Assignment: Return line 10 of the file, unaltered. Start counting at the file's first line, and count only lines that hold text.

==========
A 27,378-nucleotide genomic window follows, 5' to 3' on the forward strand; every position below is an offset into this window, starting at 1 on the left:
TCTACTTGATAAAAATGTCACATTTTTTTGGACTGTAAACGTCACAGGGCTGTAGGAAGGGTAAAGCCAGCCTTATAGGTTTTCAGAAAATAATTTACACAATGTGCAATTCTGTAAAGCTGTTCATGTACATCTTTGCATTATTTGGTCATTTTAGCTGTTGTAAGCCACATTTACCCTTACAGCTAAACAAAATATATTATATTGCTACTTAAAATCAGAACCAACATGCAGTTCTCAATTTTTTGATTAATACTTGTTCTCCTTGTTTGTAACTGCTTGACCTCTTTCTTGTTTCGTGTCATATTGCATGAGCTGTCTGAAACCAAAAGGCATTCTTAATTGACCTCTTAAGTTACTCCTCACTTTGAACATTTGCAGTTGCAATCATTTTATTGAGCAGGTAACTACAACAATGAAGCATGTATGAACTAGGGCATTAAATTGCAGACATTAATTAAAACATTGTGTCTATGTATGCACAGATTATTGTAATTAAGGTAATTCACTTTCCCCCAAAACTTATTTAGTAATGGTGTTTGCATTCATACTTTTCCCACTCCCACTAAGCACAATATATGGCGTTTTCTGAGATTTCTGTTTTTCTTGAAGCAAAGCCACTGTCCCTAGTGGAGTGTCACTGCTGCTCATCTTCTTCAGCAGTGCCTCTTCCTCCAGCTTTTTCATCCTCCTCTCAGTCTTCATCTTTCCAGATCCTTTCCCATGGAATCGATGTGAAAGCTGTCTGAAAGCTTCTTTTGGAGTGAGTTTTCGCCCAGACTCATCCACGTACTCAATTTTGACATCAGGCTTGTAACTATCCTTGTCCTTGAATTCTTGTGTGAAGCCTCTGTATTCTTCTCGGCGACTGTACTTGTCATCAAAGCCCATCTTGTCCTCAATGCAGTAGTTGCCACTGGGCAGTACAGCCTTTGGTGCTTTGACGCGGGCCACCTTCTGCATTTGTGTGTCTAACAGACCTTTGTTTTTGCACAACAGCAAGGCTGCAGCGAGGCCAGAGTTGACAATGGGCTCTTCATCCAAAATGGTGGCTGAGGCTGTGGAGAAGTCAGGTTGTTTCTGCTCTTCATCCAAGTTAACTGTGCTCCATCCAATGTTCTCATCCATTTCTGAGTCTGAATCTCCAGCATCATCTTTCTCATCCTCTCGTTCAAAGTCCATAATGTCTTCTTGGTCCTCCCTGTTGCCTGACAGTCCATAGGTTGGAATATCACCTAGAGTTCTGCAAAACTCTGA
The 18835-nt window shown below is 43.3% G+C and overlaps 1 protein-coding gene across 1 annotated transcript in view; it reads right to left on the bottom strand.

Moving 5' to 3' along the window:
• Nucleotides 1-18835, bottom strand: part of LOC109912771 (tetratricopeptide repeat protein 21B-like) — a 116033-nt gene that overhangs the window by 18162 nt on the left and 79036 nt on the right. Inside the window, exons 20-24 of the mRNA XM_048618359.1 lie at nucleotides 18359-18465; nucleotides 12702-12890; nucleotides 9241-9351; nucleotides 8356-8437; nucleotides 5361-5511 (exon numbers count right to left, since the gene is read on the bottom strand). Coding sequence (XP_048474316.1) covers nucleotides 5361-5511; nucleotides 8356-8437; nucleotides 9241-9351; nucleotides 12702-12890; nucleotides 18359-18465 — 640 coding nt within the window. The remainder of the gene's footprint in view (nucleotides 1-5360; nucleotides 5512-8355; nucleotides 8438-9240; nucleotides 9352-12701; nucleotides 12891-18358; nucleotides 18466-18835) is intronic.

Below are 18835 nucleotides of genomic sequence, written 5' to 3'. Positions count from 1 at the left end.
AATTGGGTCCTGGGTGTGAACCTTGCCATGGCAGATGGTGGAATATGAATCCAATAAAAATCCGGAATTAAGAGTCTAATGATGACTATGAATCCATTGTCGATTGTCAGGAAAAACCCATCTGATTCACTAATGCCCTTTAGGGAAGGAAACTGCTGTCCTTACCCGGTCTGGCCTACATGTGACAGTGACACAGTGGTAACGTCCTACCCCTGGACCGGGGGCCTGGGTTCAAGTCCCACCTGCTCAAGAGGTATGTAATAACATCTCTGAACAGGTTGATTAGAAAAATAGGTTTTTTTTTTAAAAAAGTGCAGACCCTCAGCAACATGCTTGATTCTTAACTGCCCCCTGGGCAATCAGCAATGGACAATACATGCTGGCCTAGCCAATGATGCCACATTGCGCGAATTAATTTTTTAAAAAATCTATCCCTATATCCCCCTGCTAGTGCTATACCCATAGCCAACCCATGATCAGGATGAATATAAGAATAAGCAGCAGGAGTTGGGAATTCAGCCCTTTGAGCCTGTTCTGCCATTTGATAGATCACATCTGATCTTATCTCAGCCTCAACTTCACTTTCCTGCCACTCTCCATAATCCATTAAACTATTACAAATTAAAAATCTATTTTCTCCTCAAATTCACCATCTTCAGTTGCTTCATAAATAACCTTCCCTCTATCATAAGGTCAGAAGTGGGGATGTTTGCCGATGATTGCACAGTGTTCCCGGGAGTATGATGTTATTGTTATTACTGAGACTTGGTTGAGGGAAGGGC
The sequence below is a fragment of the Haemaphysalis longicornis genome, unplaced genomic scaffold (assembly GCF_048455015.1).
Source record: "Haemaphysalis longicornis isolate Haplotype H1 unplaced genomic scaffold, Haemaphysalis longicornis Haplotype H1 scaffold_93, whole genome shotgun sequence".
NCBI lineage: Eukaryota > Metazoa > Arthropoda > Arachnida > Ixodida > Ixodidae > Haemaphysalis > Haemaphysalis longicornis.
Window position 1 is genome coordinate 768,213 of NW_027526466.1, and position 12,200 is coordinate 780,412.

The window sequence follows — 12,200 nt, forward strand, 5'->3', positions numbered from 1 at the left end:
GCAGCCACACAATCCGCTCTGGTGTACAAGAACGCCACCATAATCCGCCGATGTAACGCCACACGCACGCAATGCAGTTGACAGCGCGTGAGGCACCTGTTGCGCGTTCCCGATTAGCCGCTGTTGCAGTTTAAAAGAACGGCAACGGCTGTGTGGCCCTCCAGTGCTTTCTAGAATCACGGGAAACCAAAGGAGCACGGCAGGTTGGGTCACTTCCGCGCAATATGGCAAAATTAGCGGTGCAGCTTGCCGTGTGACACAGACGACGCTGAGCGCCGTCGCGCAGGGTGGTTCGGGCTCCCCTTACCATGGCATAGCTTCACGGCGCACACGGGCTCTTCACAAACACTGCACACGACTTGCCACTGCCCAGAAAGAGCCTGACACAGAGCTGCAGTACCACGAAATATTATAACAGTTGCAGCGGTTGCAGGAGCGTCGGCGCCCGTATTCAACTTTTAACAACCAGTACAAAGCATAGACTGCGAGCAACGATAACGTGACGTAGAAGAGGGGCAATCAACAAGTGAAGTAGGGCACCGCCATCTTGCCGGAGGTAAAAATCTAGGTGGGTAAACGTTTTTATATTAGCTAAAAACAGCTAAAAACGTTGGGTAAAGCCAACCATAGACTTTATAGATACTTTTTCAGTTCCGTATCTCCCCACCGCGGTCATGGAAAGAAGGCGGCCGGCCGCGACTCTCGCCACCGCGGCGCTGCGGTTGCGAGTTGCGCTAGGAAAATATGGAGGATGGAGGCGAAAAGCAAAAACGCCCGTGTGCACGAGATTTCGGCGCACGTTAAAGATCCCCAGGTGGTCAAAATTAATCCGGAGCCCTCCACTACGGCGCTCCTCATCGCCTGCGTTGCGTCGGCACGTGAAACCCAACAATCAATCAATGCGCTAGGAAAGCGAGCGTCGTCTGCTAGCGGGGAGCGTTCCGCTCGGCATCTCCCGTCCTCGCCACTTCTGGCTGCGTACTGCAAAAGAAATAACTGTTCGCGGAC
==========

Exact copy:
NCBI lineage: Eukaryota > Metazoa > Arthropoda > Arachnida > Ixodida > Ixodidae > Haemaphysalis > Haemaphysalis longicornis.